These are challenging days for those of us who eat. Food's expensive. The climate change we're experiencing is killing our crops and is going to make things even worse. The House Agriculture Committee's proposed Farm Bill takes a $16 billion chunk out of the Supplemental Nutrition Assistance Program (or SNAP, formerly known as food stamps progam). These are "near draconian cuts," as Wholesome Wave CEO Michel Nischan says. "In its current form the proposal would deny food-assistance to millions of people, many of them children."
"I normally don't consider the price when it comes to food. I buy what I want," says Rory Freedman , author of the mega-bestselling Skinny Bitch. Working with the Physicians Committee for Responsible Medicine, Freedman took the SNAP challenge, spending $33 for a week's worth of food for her family.
The organic produce she usually gets wasn't an option. Likewise, sweet treats like organic fair-trade chocolate. On a $33 food budget, "there's nothing extra for indulgences." Standing in the checkout line, "holding my breath, wondering, am I going to have enough money for this, or do the walk of shame and put something back on the shelf -- that was an entirely new experience."
According to a new Oxfam America study, eight out of ten American women -- most often the family decision-makers when it comes to meals -- are willing to make changes when they understand the broader impact of what they eat. That includes going meatless once a week. Meat production sucks up 8% of our global water supply. Even a single meal where you swap beans for beef saves gallons upon gallons of water.
Going meatless saves money, too. It's why Freedman was able to meet the SNAP challenge. Her grocery bill came in at a tight $32.55. "I eat a lot of whole foods," she says. Her week's worth of groceries consisted of "fruits and vegetables, whole grains like brown rice, whole wheat pasta, beans."
Every culture has a beloved beany dish that feeds people in lean times, be it Cuban black beans and rice or Middle Eastern mjeddrah, lentil and rice pilaf. The processed food that makes up the majority of what Americans eat, the boxes and cans that clutter our shelves and our diets, the food Tracie McMillan writes about in The American Way of Eating, was not around three and four generations back. Poverty was, whether it was the Great Depression of the 1930s, the recession of the 1970s or the economic collapse of 2008.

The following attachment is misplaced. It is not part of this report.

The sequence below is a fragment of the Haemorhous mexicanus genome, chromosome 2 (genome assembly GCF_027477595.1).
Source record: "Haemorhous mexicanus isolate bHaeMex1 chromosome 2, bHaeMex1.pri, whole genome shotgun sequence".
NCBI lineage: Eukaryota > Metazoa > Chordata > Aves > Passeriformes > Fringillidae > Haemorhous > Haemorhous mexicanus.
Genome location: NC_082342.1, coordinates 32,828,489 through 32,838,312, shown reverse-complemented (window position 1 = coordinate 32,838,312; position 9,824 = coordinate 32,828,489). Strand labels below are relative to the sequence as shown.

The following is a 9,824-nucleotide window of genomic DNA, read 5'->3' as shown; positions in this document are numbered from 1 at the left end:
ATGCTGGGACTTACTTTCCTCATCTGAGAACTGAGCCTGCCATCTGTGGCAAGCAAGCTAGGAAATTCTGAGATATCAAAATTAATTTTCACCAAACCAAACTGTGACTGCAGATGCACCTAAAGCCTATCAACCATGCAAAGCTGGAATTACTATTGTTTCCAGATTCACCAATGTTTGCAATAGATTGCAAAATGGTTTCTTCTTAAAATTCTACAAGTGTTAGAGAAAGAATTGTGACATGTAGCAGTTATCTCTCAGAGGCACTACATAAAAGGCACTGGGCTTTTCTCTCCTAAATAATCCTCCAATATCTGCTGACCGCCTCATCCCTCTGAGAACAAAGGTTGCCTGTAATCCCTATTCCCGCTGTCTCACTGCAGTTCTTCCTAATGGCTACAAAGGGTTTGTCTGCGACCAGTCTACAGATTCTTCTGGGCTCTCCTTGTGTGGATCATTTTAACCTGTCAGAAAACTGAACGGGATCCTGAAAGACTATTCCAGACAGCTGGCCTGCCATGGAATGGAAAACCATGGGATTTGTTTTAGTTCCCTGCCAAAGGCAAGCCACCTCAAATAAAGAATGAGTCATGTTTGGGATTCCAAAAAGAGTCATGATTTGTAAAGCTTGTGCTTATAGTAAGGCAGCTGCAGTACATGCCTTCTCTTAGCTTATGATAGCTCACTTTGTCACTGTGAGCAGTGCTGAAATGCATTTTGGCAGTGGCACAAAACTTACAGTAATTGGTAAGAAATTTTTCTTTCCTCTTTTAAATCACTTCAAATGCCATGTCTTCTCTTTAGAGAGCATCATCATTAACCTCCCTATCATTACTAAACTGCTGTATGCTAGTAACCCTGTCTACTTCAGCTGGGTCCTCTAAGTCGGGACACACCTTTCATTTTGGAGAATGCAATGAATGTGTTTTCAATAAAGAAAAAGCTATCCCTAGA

When I put my husband through grad school, our weekly food budget was less than you'd pay for a single restaurant meal -- under $25. We did not see many -- or maybe any -- restaurant meals, but a homemade summer corn and tomato stew stands out in fond memory -- cheap, seasonal and local. Otherwise, it was a lot of rice and beans. I still have a real love for them. They're comfort foods that come from the earth, not out of a box. They're filling, nourishing, shelf-stable and cheap. They've sustained mankind for eons. They'll come through for us now.
As Freedman says, "We can eat healthy plant-based food on a very limited budget." Being vegan makes things a little easier. So do initiatives like Wholesome Wave's Double Value Coupon Program, doubling the SNAP dollars at local farmers markets so people can get twice as much fresh, local produce. The program is all the more precious now, with potential SNAP cuts looming.
Nischan and Freedman both believe consumer advocacy can help drive policy change and create a healthy, sustainable food system. I hope they're right. But we can't wait for the government's help. "We all need to take personal responsibility," says Freedman. It begins with what we eat.
1 cup brown rice
1 cup lentils
4 cups water or vegetable broth
1 bay leaf
2 tablespoons olive oil
1 large onion or two small, sliced thin
1 teaspoon cumin, optional
sea salt and fresh ground pepper to taste
Pour lentils into a small bowl. Pick out discard any stems or stones. Cover with cold water. Do the same with the rice, in a separate bowl. Leave 'em to soak for 30 minutes at a minimum, for 2 hours, if you've got the time.
The lentils and rice don't need any fussing with, just let them sit.
Bring water or vegetable broth to boil into a large saucepan. Strain lentils into a sieve. Rinse in cold water. Add to broth. Do the same with the brown rice. Toss in bay leaf. Reduce heat to low and cook, covered, for 30 to 40 minutes, until lentils and rice are soft and fluffy and have soaked up all the liquid. Remove cover, remove from heat and set aside.
Just before serving, heat oil in a large skillet over medium-high heat. Add sliced onion and cook, stirring, for 3 to 5 minutes, until onions start to soften and turn golden and fragrant. Reduce heat to medium, and cook, stirring, another 10 minutes or so, until onions are brown and tender. Season with sea salt and fresh ground pepper.
Stir lentils and rice together gently. Remove bay leaf and season generously with sea salt, fresh ground pepper and optional cumin.
Serve pilaf lavishly topped with onions.
Serves 6 to 8.
This post originally ran on July 23, 2012,
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